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Drink Up: Hydration Tips for Summer Soccer
by Dev Mishra, July 2nd, 2013 5:22PM
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By Dev K. Mishra, M.D.

July and August are popular months for sports camps and soccer tournaments, many of which will be taking place in hot and humid climates.

Hydration is a key element in proper sports safety, and a good hydration strategy will also improve performance. Start hydrating well before your planned activity as outlined below. After activity recovery is important too, and I’ve been a big fan of low fat chocolate milk as an outstanding recovery drink for many years.

Start your summer sports activity by being properly hydrated ...
One of the most important points is that the young athlete should start an exercise activity while well hydrated.

The amount of fluid an athlete needs depends on the intensity and duration of the activity as well as weather conditions and the types of clothing and equipment worn. In general, high school athletes require 10 to 12 cups of fluid (water, fruit juice, milk, etc.) per day consumed at meals and snacks so they start exercise properly hydrated. During exercise, athletes generally require 4 to 8 ounces of fluid every 15 to 20 minutes.

Here’s an easy way to tell if you’re hydrated: check the color of your urine. If it’s less than 2 hours before training for competition and you notice that your urine is dark in color, you are not properly hydrated and you should drink more fluids.

Tips to Prevent Dehydration and Heat Illness:
* Sports drinks are an excellent choice for hydration. Athletes can usually find a flavor they like, and the electrolytes (like sodium chloride) will stimulate thirst, help the body hold onto fluid, reduce the chance of cramping, and possibly improve performance.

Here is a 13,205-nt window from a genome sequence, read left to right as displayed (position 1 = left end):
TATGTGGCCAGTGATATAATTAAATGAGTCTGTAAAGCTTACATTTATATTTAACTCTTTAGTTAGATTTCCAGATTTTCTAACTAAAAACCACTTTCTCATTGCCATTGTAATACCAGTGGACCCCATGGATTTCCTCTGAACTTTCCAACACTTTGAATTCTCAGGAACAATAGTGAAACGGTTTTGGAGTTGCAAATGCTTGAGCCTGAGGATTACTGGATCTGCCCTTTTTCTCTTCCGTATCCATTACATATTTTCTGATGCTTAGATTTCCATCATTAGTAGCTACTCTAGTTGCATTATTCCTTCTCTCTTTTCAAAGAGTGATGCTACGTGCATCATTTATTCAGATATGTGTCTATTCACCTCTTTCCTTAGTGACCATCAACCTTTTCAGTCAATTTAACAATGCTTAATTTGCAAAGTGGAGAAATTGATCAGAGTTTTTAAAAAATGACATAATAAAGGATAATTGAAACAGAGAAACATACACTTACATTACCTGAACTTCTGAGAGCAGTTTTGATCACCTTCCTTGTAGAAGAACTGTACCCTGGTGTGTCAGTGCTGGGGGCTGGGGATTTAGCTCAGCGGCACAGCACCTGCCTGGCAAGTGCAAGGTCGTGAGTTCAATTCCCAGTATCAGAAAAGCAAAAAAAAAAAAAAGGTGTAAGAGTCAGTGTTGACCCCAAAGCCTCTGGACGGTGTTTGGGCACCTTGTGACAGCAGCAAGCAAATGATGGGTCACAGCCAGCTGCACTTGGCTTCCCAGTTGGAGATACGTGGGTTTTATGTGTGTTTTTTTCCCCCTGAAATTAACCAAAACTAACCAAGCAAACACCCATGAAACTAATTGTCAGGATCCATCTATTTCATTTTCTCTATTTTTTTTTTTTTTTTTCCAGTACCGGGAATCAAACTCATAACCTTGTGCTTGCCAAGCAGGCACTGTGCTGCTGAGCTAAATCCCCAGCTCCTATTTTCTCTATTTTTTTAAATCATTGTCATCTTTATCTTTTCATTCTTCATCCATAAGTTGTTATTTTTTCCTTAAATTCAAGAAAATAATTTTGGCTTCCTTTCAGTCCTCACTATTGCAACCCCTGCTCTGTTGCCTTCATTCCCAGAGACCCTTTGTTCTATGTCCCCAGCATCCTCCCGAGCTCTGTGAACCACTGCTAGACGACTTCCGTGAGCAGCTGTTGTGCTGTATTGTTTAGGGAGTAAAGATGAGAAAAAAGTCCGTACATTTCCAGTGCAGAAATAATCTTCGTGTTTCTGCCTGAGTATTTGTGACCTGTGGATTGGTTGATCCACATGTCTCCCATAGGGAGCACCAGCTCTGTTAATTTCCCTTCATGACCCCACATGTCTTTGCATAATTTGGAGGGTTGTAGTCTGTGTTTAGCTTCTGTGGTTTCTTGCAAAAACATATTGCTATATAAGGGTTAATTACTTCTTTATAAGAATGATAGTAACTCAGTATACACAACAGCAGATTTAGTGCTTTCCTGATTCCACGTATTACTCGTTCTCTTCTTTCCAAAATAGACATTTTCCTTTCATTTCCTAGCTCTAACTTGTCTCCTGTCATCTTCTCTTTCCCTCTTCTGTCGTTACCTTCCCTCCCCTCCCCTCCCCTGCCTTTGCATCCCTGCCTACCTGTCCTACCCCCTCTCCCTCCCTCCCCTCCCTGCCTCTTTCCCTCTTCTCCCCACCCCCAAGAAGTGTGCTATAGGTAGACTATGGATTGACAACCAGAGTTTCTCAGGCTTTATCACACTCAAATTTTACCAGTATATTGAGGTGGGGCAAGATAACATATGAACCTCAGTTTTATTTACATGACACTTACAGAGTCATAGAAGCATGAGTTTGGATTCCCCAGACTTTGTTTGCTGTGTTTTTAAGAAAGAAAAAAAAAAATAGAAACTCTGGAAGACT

* Water is fine too, for events lasting up to about two hours.

* Avoid any drinks with caffeine or high fructose corn syrup, and no carbonated sodas. “Energy drinks” such as Red Bull contain caffeine and should be avoided.

* I like low-fat chocolate milk as another after-game alternative

* The athlete should have 12-16 ounces of fluid up until about 30 minutes before the game or practice (remember that most sports drinks come in 20 ounce bottles).

* Keep sipping sports drinks or water during the practice or match, about 4 ounces at a time at the end of periods or halftime.

* Start re-hydrating within 20 minutes of the conclusion of the match. Research shows that the first 20 minutes are the most efficient time to start refueling. Try to take in 20 ounces; no need to guzzle this down, but once you start drinking try to finish the bottle over the next several minutes.

(Dr. Dev K. Mishra is the creator of the SidelineSportsDoc.com injury management program for coaches. He is an orthopedic surgeon in private practice in Burlingame, Calif. He is a member of the team physician pool with the U.S. Soccer Federation and has served as team physician at the University of California, Berkeley. This article first appeared on SidelineSportsDoc.com.)


1 comment
  1. Kent James
    commented on: July 8, 2013 at 8:47 p.m.
    I've heard (from more than one source) that pickle juice will relieve cramps. Anybody know anything about this? After asking that, I realized I should have googled it, and when I did, I found this very informative article. Turns out pickle juice does work (I've not tried it, but I know people who swear by it and this article confirms it). http://well.blogs.nytimes.com/2010/06/09/phys-ed-can-pickle-juice-stop-muscle-cramps/

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